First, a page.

Pioneer of Photography: Jeanne J. Bertrand

Jeanne J. Bertrand

You probably have already heard the story of street photographer Vivian Maier and her discovery by former real estate agent John Maloof from Chigago. This began in late 2007, and a good online source is the article “The Life and Work of Street Photographer Vivian Maier” by Nora O’Donnell.

Little known, though, is the fact that, as a four-year old child, Vivian Maier and her mother lived with French photographer Jeanne J. Bertrand for some time. On the web site of writer Jim Leonhirth I found a PDF of an article from the Boston Globe, dated August 23, 1902. This fascinating article, entitled “FROM FACTORY TO HIGH PLACE AS ARTIST. Jeanne J. Bertrand, a Girl Of 21, Has Become One of the Eminent Photographers of Connecticut.” describes the story of a 21-year old French girl, who gave up a job at a needle factory in Torrington, Conn., to study the art of photography— in the late 19th century (this happened most likely around 1898) quite an adventure.

Besides the fascinating story, I wonder inhowfar Jeanne J. Bertrand may have—if only unconsciously—had an influence on Vivian Maier respectively her decision to take up photography. Since Jim Leonhirth is preparing a book on the life of Jeanne J. Bertrand, this may shed some further light on Vivian Maier as well.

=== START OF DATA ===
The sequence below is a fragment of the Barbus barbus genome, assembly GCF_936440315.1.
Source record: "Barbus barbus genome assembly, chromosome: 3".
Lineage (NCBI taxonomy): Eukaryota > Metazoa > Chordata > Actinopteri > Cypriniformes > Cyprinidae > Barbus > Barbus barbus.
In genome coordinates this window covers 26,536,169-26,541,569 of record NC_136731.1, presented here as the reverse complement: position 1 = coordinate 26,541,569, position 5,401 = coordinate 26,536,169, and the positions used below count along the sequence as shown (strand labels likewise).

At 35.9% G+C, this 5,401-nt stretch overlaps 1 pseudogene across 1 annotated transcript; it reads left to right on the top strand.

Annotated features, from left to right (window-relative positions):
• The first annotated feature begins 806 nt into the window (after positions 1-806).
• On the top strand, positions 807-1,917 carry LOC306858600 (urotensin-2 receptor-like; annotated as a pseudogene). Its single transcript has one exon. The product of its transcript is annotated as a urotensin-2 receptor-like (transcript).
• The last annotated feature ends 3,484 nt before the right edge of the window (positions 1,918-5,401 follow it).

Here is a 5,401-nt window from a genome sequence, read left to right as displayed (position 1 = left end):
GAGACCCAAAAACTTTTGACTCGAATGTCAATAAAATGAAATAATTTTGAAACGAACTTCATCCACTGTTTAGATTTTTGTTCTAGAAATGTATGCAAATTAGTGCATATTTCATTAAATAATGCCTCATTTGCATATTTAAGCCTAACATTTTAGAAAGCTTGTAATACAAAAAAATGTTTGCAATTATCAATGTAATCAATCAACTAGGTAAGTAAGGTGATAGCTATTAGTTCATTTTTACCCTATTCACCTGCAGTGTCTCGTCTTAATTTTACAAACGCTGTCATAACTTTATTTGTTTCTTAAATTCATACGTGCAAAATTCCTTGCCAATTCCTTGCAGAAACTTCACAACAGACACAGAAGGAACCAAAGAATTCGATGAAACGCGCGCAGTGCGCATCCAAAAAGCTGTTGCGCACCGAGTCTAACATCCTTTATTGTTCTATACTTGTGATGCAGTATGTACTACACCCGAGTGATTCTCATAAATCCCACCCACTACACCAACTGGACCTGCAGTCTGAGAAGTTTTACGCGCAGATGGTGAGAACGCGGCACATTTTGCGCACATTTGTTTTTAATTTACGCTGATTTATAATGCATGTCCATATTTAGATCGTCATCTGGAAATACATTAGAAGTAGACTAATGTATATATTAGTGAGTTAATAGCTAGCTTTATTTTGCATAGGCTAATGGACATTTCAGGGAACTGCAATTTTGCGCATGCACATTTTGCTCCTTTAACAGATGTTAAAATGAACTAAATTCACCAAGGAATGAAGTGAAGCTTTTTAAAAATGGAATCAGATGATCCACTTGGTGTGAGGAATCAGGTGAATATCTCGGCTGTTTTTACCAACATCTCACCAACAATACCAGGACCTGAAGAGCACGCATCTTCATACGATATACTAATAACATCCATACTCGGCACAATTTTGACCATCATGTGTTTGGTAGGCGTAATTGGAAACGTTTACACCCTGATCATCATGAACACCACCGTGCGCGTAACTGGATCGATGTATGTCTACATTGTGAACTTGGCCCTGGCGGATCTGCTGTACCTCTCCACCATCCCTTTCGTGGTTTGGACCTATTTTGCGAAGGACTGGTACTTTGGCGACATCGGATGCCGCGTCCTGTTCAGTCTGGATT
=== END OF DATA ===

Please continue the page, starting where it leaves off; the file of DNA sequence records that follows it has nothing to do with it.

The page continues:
Editing photographs in CinePaint

After having been tired of the comparably low quality the Gimp 2.6.7 offers, about one week ago I stumbled upon a .deb file1 of CinePaint 0.25, and much to my surprise, it worked! (In the past, making CinePaint work under Ubuntu was sort of a challenge: often, there were no appropriate .deb packages available, and when compiling CinePaint from source I often ran into problems with the color management.) Now I’m in the process of applying the bitmap editing techniques I used to use with the Gimp to CinePaint. About the main issue are masks. While mask handling using the Gimp is a bit difficult, it is even more so in CinePaint. But: the reward is the really impressve quality one experiences when working with CinePaint. (I usually work in 8-bit mode, although CinePaint offers up to 32-bit color depth/channel.)

Since CinePaint is an application for retouching film, the requirements are somewhat different from those of say, Photoshop. One thing, though, I would really love to see in CinePaint is the possibility to tweak an existing mask. (And, maybe, a quickmask mode. 😉

When starting CinePaint, it becomes immediately apparent that it is targeted at pros. The interface, somewhat resembling the one of Gimp (CinePaint evolved out of Gimp 1.0), is stripped of anything unnecessary; the filters available are stripped down to the absolute essentials: blur, gaussian blur, motion blur, sharpen, unsharp mask, two noise filters, and a few others. But–unlike the Gimp–CinePaint offers, as I said, up to 32-bit color depth/channel (including HDR), proper CMYK, and a well-designed color management system, afaik based on LittleCMS.